Facial expressions – microexpressions – are brief, involuntary signs that can reveal a person’s true emotions, even if they are trying to hide them. These expressions usually last for less than a fifth of a second and can be difficult to detect without training.
Microexpressions were first studied by psychologist Paul Ekman, who created the Facial Action Coding System (FACS). He discovered that there are seven microexpressions that are universal, meaning that they are recognized and understood by people across cultures. These 7 signs are:
The ability to recognize and understand facial expressions can be useful in many different fields, such as criminology, every day life, and business. For example, detectives can use this skill to detect deception in suspects, therapists can use it to gain insight into their patients’ true feelings, and salespeople can use it to gauge the effectiveness of their pitch. Microexpression recognition can also be used in human resources to identify emotions in job interviews, in customer service, and in negotiations.
How can you detect microexpressions?
To detect facial expressions, it’s important to pay attention to the eyes, mouth, and eyebrows. The eyes can reveal if a person is feeling sadness, happiness, or surprise. The mouth can indicate if a person is feeling disgust or contempt. The eyebrows can indicate if a person is feeling anger, fear or surprise. It’s important to keep in mind that a microexpression may not always be visible, and sometimes you may need to look for subtle cues such as twitching of the eyes or slight changes in the muscle tension of the face.
Microexpressions are only negative
One of the main misconceptions about microexpressions is that they only indicate negative emotions, such as dishonesty or deception. In reality, microexpressions can also reveal positive emotions, such as happiness, excitement, or interest.
Microexpressions are always conscious
Another misconception is that microexpressions are always conscious and controlled. In reality, microexpressions are often unconscious and reveal the true emotions of a person, even if they are trying to hide them.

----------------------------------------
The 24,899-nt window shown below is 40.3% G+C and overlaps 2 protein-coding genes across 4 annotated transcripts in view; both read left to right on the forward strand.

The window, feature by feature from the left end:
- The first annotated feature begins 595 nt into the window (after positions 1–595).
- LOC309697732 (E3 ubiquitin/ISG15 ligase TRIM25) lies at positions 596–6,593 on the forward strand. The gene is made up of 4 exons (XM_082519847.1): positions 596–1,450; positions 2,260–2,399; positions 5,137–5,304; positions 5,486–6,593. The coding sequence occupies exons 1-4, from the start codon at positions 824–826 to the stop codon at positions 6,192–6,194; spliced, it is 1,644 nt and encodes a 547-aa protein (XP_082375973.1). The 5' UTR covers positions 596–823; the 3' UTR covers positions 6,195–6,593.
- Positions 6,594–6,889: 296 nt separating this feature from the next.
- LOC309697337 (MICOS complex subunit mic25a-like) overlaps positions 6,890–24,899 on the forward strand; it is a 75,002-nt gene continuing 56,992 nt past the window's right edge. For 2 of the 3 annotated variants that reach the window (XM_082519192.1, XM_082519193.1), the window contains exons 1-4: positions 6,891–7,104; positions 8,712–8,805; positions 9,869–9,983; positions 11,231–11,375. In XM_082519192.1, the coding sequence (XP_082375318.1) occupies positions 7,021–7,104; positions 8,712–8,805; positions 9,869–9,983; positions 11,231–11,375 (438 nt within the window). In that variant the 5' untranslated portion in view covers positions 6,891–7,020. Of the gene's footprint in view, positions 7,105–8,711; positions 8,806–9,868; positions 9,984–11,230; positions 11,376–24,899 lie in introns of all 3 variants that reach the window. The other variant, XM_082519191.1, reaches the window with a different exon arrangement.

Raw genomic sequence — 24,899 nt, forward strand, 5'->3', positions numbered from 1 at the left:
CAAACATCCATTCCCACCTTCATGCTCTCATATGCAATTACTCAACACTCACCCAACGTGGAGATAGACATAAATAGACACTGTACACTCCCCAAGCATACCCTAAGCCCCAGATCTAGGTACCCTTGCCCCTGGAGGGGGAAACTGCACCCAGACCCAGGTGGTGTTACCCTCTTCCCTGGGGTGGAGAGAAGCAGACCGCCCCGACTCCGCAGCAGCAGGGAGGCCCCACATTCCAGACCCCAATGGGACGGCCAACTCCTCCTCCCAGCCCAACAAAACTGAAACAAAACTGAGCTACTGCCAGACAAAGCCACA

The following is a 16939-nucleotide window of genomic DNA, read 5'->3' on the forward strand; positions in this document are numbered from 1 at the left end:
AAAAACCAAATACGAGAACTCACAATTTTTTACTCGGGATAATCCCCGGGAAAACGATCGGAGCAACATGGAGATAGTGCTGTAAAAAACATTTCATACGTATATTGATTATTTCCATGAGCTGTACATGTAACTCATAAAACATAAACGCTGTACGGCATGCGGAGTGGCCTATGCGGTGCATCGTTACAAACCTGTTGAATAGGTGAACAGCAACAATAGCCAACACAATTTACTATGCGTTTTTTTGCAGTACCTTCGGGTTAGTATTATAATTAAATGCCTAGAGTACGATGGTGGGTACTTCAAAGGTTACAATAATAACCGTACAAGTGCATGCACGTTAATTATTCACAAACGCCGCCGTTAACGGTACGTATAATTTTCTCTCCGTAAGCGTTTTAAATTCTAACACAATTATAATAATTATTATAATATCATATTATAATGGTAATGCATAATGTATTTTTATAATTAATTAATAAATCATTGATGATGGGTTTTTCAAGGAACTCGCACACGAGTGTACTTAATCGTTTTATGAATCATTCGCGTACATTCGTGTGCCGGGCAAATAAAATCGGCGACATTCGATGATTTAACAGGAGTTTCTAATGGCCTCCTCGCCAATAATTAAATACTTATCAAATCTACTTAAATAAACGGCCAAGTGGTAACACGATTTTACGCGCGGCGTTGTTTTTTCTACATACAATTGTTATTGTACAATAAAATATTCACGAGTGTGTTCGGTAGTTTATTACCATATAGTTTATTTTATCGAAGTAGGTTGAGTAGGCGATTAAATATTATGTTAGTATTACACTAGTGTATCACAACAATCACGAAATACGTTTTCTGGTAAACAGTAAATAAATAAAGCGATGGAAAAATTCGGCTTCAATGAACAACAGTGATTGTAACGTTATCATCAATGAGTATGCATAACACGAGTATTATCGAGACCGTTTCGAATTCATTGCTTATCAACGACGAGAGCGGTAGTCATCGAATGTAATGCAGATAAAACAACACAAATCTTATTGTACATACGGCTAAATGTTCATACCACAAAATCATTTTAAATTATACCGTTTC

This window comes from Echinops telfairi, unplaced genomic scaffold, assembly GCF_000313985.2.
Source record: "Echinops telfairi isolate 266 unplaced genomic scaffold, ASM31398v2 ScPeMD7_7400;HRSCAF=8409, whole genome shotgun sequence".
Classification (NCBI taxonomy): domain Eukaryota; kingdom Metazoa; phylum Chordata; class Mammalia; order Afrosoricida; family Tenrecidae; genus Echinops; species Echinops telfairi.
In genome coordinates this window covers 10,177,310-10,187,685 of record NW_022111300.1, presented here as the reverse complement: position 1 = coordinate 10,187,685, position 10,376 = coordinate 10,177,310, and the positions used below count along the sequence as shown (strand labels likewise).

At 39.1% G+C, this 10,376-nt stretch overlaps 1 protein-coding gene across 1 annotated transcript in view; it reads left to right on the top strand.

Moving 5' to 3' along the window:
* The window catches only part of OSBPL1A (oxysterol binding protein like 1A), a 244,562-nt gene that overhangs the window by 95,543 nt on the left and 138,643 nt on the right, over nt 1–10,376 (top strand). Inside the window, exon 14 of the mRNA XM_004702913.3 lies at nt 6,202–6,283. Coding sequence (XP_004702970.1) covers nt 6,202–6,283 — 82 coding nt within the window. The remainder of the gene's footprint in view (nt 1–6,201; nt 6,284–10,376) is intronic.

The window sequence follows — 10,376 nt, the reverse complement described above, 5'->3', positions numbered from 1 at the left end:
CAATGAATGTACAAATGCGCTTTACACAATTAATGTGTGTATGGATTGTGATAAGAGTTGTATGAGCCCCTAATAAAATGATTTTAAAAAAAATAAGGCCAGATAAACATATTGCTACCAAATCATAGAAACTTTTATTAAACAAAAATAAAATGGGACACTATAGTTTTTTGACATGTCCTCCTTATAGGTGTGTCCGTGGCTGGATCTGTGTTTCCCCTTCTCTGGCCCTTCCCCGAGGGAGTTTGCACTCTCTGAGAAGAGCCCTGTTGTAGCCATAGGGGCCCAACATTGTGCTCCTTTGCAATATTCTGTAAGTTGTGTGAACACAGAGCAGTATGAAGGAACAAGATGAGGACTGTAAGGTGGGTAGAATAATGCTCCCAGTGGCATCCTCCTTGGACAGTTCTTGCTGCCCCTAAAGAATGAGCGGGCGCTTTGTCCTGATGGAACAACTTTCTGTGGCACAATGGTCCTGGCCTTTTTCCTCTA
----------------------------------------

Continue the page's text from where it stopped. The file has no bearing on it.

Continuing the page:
Microexpressions are easy to spot
Some people believe that microexpressions are easy to spot and that anyone can recognize them with minimal training. In reality, microexpressions are often brief, lasting only a fraction of a second, and can be difficult to detect without training.
Microexpressions are always reliable
Microexpressions are just one aspect of nonverbal communication and should be considered in conjunction with other verbal and nonverbal cues.
Job Interviews: During a job interview, we’d better display microexpressions of confidence, interest, and engagement. This can be achieved by maintaining eye contact, smiling, and nodding in agreement when appropriate.
Communication & giving lecture: In general, it’s important to be aware of the microexpressions that indicate honesty and responsibility, such as openness, interest, and confidence. Keep an eye contact with your audience and keep a calm voice tone so that you maintain their interest. Avoid signs of anxiety or not being confident, therefore don’t frown and keep your face muscles calm.
During negotiations: Try to show confidence, engagement, and openness. This can be achieved by maintaining good eye contact, smiling, and nodding in agreement. Try to avoid drooping your lips which conveys negativity or disagreement.
Additionally, microexpressions can be influenced by cultural and individual differences. Therefore, one should be sensitive to them when interpreting microexpressions.
Once you’ve detected a microexpression, try to interpret it correctly. This is where training and practice come in. One way to practice interpreting microexpressions is to study photographs of people displaying different emotions and try to identify which emotion is being displayed.
Micro- and facial expressions are a complex aspect of human behavior, and they are influenced by a variety of factors such as culture, social norms, and individual differences. Misunderstandings and misconceptions about microexpressions can lead to misinterpretations and mistakes. The best way is to gain proper knowledge and training to understand and use them correctly.
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